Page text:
Photo by Skyring Architects Say what now? We know, it sounds like blasphemy. For years we haven't wavered from the idea of being able to see everybody in the kitchen while in the living room or even the dining room. But some of us have begun to tire of all the openness—and we're craving a little more privacy. That's especially true for millennials—who will be the single largest demographic of home buyers in 2020 and are eager to put back up some walls.
"The biggest revolt with millennials will be the desire for well-defined spaces for living, working, eating, and cooking," Riordan says.
October 11, 2019
The 30-year fixed-mortgage fell 8 basis points this week, averaging 3.57%, Freddie Mac reports. The lower rates are drawing out more home buyers in the fall market.
“Despite the economic slowdown due to weakening manufacturing and corporate investment, the consumer side of the economy remains on solid ground,” says Sam Khater, Freddie Mac’s chief economist. “The 50-year low in the unemployment rate combined with low mortgage rates has led to increased home buyer demand this year. Much of this strength is coming from entry-level buyers—the first-time home buyer share of the loans Freddie Mac purchased in 2019 is 46%, a two-decade high.”
Freddie Mac reports the following national averages with mortgage rates for the week ending Oct. 10:
September 16, 2019
Fewer new homes are being built with a fireplace, a sign the cold-weather amenity is falling out of favor with home buyers. A record low percentage of newly constructed single-family homes—41%—last year included a fireplace, according to an analysis of U.S. Census Bureau data from the National Association of Home Builders. The share of single-family homes with fireplaces has been declining since 2015, the NAHB reports.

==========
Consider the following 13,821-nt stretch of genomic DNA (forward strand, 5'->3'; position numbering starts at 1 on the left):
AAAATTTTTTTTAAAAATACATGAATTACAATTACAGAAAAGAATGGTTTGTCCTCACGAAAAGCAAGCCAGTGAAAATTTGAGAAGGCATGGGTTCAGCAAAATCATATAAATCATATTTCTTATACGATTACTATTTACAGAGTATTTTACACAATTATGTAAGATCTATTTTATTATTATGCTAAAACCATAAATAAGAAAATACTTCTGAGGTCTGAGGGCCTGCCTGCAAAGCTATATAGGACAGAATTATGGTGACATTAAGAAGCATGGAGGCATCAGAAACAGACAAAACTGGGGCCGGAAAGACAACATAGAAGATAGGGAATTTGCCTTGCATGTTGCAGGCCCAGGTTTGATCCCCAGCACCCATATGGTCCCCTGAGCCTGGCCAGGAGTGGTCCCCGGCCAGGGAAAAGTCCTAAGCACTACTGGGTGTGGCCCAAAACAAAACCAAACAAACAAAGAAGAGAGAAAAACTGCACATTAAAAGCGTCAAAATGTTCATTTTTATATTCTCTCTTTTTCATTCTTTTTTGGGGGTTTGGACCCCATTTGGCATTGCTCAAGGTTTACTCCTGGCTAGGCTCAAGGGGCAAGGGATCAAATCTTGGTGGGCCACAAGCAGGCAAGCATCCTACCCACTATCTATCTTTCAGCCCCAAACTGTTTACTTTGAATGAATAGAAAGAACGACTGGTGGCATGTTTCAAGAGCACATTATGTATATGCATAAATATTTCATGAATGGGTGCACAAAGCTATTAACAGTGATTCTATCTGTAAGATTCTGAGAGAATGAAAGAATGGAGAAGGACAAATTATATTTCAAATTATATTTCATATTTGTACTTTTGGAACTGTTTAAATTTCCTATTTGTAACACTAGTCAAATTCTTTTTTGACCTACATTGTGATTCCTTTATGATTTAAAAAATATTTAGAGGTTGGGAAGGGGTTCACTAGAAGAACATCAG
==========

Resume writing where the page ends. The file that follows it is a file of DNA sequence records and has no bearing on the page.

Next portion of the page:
“An obvious explanation for the declining trend is that builders are foregoing fireplaces in some of their homes so they can bring them in at prices their customers can afford,” the NAHB reports on its Eye on Housing blog. “Keeping new homes affordable has become a considerable challenge lately.”
Fireplaces are usually considered a desirable amenity but not a must-have, the NAHB notes. Fifty-five percent of buyers rate gas-burning fireplaces as desirable, while 48% say the same of wood-burning fireplaces as desirable, according to the survey. That places such features in the middle of the list of decorative features most sought-after in terms of desirability, according to the NAHB’s “What Home Buyers Really Want” survey. However, only 16% of buyers say either type of fireplace is essential in a home purchase.
Fireplaces are the most uncommon home feature in the lower price points of the market. For example, just 7% of new single-family homes started in 2018 that were priced under $150,000 had fireplaces. On the other hand, more than 60% of homes priced at $500,000 or above had a fireplace.
© National Association of Home Builders
“Share of New Homes With Fireplaces Drop to Record Low,” National Association of Home Builders’ Eye on Housing blog (Sept. 16, 2019)
August 20, 2019
Debt can be stressful, and stress can be bad for your health. But some debt may actually be good for your health and even prolong your life, a new study from LendingTree suggests.
Researchers evaluated 797 U.S. counties on how various forms of debt—from mortgages to student loans—can possibly influence a person’s health and even life expectancy.
Notably, researchers found that a higher mortgage debt relative to income is linked with a higher life expectancy.
“That trend reaffirms the idea that homeownership is ultimately a good thing. This is despite the fact that a mortgage is one of the biggest financial decisions and burdens a person will take on in their lifetime,” researchers note.
Other forms of debt—like auto debt and personal loan debt—did not have the same link and actually generally corresponded with lower life expectancies, according to the study.
Counties with the highest life expectancy and their financial characteristics